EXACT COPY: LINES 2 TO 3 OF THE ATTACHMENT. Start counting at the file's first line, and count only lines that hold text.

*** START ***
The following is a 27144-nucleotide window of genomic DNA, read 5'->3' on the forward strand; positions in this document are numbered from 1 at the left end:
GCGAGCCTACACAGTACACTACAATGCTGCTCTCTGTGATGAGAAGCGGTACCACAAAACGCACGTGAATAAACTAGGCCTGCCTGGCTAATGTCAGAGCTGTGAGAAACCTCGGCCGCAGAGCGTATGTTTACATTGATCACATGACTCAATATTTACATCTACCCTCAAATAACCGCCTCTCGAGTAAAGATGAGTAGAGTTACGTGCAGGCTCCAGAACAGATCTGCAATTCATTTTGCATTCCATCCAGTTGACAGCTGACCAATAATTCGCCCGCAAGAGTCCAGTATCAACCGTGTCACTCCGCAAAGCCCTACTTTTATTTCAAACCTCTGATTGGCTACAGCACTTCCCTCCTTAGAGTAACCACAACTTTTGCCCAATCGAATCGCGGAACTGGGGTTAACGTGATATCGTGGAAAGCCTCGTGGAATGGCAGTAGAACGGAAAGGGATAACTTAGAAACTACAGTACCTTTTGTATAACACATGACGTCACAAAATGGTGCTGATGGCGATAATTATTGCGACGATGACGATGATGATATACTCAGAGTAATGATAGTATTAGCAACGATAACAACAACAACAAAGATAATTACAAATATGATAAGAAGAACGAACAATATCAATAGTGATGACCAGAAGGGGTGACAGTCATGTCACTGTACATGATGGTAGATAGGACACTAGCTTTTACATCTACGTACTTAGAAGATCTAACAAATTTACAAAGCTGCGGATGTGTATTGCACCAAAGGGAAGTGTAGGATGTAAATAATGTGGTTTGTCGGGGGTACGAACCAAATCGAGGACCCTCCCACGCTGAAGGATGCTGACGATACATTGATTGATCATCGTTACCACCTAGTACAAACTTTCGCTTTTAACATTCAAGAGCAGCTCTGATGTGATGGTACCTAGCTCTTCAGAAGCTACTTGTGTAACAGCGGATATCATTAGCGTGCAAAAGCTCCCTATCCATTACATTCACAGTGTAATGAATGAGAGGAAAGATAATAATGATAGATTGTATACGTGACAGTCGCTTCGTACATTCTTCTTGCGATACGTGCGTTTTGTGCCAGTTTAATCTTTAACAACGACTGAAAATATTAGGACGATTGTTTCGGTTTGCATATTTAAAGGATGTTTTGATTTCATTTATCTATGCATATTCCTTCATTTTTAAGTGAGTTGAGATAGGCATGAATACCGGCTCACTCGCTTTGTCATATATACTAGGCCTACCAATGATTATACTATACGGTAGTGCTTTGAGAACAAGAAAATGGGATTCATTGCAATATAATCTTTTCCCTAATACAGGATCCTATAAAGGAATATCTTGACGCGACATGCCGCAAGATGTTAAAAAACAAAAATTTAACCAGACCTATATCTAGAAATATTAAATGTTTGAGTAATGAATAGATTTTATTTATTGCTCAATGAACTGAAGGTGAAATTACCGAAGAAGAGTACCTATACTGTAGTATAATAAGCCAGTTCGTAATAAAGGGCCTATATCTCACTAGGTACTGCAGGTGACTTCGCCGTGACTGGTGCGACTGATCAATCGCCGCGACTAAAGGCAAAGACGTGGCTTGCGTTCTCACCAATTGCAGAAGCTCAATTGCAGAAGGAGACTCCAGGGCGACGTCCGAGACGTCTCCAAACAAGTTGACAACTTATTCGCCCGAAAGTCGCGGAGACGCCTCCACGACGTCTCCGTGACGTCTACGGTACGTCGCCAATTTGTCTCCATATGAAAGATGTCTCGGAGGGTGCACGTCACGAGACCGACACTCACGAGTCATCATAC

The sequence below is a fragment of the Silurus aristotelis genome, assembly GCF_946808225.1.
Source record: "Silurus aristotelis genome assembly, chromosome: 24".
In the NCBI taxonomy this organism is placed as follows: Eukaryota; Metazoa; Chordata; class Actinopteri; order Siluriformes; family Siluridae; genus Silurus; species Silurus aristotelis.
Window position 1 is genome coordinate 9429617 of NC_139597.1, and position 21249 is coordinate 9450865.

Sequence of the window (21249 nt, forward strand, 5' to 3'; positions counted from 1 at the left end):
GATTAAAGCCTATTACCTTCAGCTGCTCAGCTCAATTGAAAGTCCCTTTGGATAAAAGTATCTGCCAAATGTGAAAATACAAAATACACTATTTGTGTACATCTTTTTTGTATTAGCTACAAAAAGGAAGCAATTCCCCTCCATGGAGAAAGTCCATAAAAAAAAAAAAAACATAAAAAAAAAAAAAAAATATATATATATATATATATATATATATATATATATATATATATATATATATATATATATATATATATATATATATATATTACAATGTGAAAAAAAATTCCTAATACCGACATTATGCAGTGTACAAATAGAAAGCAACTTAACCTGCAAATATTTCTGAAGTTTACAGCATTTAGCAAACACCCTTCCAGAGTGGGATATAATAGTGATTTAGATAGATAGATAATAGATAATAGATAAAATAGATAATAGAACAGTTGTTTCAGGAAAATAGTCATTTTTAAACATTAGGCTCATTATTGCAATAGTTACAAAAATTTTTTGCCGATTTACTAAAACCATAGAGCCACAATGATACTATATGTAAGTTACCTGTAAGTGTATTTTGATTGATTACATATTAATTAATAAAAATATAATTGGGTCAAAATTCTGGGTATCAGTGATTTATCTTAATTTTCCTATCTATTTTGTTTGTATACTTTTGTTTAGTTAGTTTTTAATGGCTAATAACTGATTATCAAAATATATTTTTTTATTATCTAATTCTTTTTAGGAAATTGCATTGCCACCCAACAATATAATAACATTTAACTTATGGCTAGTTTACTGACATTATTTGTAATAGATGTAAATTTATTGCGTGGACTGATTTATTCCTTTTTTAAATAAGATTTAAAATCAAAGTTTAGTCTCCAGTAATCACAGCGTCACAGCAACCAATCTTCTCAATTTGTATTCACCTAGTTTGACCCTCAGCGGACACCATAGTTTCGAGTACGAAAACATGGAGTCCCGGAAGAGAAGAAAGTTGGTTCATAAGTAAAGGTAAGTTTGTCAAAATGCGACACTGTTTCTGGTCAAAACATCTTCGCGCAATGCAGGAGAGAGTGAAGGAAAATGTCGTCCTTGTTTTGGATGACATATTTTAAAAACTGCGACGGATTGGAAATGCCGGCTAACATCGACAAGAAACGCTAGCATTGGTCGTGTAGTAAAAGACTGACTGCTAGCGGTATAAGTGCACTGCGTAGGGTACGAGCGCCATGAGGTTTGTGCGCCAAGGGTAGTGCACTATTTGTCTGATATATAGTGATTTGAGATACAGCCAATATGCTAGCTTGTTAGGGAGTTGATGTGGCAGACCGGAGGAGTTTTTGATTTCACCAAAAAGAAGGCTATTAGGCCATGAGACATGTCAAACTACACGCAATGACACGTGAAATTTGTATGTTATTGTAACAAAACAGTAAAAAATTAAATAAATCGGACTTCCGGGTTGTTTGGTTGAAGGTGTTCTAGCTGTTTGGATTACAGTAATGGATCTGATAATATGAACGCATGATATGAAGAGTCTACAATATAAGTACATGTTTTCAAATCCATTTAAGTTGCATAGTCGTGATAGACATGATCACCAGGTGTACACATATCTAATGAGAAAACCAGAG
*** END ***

GCGAGCCTACACAGTACACTACAATGCTGCTCTCTGTGATGAGAAGCGGTACCACAAAACGCACGTGAATAAACTAGGCCTGCCTGGCTAATGTCAGAGCTGTGAGAAACCTCGGCCGCAGAGCGTATGTTTACATTGATCACATGACTCAATATTTACATCTACCCTCAAATAACCGCCTCTCGAGTAAAGATGAGTAGAGTTACGTGCAGGCTCCAGAACAGATCTGCAATTCATTTTGCATTCCATCCAGTTGACAGCTGACCAATAATTCGCCCGCAAGAGTCCAGTATCAACCGTGTCACTCCGCAAAGCCCTACTTTTATTTCAAACCTCTGATTGGCTACAGCACTTCCCTCCTTAGAGTAACCACAACTTTTGCCCAATCGAATCGCGGAACTGGGGTTAACGTGATATCGTGGAAAGCCTCGTGGAATGGCAGTAGAACGGAAAGGGATAACTTAGAAACTACAGTACCTTTTGTATAACACATGACGTCACAAAATGGTGCTGATGGCGATAATTATTGCGACGATGACGATGATGATATACTCAGAGTAATGATAGTATTAGCAACGATAACAACAACAACAAAGATAATTACAAATATGATAAGAAGAACGAACAATATCAATAGTGATGACCAGAAGGGGTGACAGTCATGTCACTGTACATGATGGTAGATAGGACACTAGCTTTTACATCTACGTACTTAGAAGATCTAACAAATTTACAAAGCTGCGGATGTGTATTGCACCAAAGGGAAGTGTAGGATGTAAATAATGTGGTTTGTCGGGGGTACGAACCAAATCGAGGACCCTCCCACGCTGAAGGATGCTGACGATACATTGATTGATCATCGTTACCACCTAGTACAAACTTTCGCTTTTAACATTCAAGAGCAGCTCTGATGTGATGGTACCTAGCTCTTCAGAAGCTACTTGTGTAACAGCGGATATCATTAGCGTGCAAAAGCTCCCTATCCATTACATTCACAGTGTAATGAATGAGAGGAAAGATAATAATGATAGATTGTATACGTGACAGTCGCTTCGTACATTCTTCTTGCGATACGTGCGTTTTGTGCCAGTTTAATCTTTAACAACGACTGAAAATATTAGGACGATTGTTTCGGTTTGCATATTTAAAGGATGTTTTGATTTCATTTATCTATGCATATTCCTTCATTTTTAAGTGAGTTGAGATAGGCATGAATACCGGCTCACTCGCTTTGTCATATATACTAGGCCTACCAATGATTATACTATACGGTAGTGCTTTGAGAACAAGAAAATGGGATTCATTGCAATATAATCTTTTCCCTAATACAGGATCCTATAAAGGAATATCTTGACGCGACATGCCGCAAGATGTTAAAAAACAAAAATTTAACCAGACCTATATCTAGAAATATTAAATGTTTGAGTAATGAATAGATTTTATTTATTGCTCAATGAACTGAAGGTGAAATTACCGAAGAAGAGTACCTATACTGTAGTATAATAAGCCAGTTCGTAATAAAGGGCCTATATCTCACTAGGTACTGCAGGTGACTTCGCCGTGACTGGTGCGACTGATCAATCGCCGCGACTAAAGGCAAAGACGTGGCTTGCGTTCTCACCAATTGCAGAAGCTCAATTGCAGAAGGAGACTCCAGGGCGACGTCCGAGACGTCTCCAAACAAGTTGACAACTTATTCGCCCGAAAGTCGCGGAGACGCCTCCACGACGTCTCCGTGACGTCTACGGTACGTCGCCAATTTGTCTCCATATGAAAGATGTCTCGGAGGGTGCACGTCACGAGACCGACACTCACGAGTCATCATAC

The sequence below is a fragment of the Silurus aristotelis genome, assembly GCF_946808225.1.